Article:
You may reach Greg Sargent via email at: gsargent@observer.com.

This column ran on page 1 in the 6/30/2003 edition of The New York Observer.


June 25th, 2003, 02:54 PM
What these millionaire neighbors need to do is donate money for the museum's renovations so that it gets done in two years rather than ten. (Ten years really is a long time for what they're doing).

Then thank the museum for helping make their neighborhood one of the most valuable in the city.

November 15th, 2003, 08:43 PM
November 16, 2003

In Plan for Met Expansion, Battle Line Is Fifth Avenue


A dispute that has been brewing on the Upper East Side for more than two years has the elements of a typical neighborhood fight: an organization with plans to expand; residents with worries about extra traffic and noise; and, as of last week, a lawsuit.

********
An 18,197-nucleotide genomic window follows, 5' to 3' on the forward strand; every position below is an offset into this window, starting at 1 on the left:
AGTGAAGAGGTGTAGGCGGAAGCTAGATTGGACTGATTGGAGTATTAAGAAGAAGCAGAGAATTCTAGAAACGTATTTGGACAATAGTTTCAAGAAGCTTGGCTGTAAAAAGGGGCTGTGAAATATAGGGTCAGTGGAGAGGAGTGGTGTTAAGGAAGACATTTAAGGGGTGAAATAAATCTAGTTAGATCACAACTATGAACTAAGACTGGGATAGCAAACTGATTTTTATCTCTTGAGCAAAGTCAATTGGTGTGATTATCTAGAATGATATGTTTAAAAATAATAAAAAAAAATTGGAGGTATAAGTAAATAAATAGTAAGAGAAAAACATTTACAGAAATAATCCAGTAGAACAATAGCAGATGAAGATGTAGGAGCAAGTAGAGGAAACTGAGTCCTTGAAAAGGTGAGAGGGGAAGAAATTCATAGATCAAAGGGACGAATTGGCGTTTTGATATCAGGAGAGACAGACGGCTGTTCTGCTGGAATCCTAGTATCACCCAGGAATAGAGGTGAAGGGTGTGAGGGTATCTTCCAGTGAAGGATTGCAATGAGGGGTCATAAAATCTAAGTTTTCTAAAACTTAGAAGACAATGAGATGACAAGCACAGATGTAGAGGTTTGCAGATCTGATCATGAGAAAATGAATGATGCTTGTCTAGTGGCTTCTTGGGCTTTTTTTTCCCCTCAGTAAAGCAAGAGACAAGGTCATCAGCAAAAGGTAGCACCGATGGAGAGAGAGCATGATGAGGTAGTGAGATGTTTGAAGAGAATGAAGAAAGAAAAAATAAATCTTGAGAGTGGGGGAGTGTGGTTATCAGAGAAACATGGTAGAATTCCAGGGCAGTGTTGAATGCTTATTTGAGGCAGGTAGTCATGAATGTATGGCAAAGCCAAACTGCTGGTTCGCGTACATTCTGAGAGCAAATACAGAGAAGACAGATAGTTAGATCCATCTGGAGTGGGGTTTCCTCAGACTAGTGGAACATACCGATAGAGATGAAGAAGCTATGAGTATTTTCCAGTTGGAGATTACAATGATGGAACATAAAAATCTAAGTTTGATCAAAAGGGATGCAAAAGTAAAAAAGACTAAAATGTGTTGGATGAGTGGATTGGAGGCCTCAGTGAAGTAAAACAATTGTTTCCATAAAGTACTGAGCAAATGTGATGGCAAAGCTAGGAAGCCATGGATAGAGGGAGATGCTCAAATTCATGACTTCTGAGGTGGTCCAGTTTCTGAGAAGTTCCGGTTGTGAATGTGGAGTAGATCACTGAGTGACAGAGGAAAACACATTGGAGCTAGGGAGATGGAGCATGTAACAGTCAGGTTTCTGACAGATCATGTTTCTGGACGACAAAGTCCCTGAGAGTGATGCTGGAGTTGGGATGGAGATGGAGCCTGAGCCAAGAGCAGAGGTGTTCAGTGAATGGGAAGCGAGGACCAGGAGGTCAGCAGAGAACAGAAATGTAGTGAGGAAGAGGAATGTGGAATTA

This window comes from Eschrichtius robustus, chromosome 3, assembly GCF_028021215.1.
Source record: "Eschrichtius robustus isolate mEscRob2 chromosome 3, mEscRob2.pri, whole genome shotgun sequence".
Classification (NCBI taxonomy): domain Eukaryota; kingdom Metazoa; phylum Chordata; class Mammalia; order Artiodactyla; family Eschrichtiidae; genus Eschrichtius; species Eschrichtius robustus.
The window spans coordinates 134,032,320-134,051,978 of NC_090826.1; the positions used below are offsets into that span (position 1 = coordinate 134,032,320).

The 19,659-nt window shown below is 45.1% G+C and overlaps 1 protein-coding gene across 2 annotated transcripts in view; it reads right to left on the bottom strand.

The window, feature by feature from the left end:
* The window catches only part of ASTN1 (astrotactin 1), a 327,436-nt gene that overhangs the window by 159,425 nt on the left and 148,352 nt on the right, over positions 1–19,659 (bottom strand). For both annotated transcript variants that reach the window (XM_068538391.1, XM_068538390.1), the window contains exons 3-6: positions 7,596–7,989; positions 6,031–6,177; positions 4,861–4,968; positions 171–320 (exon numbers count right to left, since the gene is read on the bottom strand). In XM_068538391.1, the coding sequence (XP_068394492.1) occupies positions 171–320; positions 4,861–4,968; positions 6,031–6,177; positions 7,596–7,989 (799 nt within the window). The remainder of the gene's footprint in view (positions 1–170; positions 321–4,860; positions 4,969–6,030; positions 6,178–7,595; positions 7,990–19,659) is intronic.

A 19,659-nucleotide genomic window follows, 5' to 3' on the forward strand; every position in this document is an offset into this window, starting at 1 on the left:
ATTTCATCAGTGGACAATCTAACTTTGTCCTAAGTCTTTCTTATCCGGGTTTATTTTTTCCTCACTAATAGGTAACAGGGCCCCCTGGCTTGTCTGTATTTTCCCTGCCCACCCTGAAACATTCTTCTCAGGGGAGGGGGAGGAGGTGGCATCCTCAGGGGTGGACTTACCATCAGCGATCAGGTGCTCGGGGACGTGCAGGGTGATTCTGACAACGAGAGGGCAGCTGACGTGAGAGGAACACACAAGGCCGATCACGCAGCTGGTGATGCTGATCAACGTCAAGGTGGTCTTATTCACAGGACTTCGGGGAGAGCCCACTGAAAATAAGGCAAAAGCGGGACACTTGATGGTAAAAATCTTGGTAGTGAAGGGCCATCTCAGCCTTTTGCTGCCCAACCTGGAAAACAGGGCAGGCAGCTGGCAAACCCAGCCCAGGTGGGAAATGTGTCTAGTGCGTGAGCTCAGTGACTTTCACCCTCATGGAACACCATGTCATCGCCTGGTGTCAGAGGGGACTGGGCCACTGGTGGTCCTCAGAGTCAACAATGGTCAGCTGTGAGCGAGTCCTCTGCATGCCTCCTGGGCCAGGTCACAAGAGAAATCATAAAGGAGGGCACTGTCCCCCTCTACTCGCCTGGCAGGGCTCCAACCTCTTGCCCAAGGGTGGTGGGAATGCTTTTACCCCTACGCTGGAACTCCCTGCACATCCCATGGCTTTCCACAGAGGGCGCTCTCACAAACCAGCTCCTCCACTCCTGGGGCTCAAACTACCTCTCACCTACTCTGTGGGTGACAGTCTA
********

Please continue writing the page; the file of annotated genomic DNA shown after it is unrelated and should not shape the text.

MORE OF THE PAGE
It would be a workaday neighborhood tussle, except for the neighborhood. The case pits the Metropolitan Museum of Art against some wealthy residents nearby.

A coalition that represents residents of 15 buildings, mostly along Fifth Avenue, sued the Metropolitan and the City of New York on Thursday in an attempt to block the museum's longstanding plan to expand.

In the complaint, filed in State Supreme Court in Manhattan, the Metropolitan Museum Historic District Coalition said the museum's failure to formally assess the environmental impact of its expansion was a violation of state and city environmental and land-use codes. The suit also charges that the museum is violating a 1971 agreement with the city, which restricted the museum's ability to expand.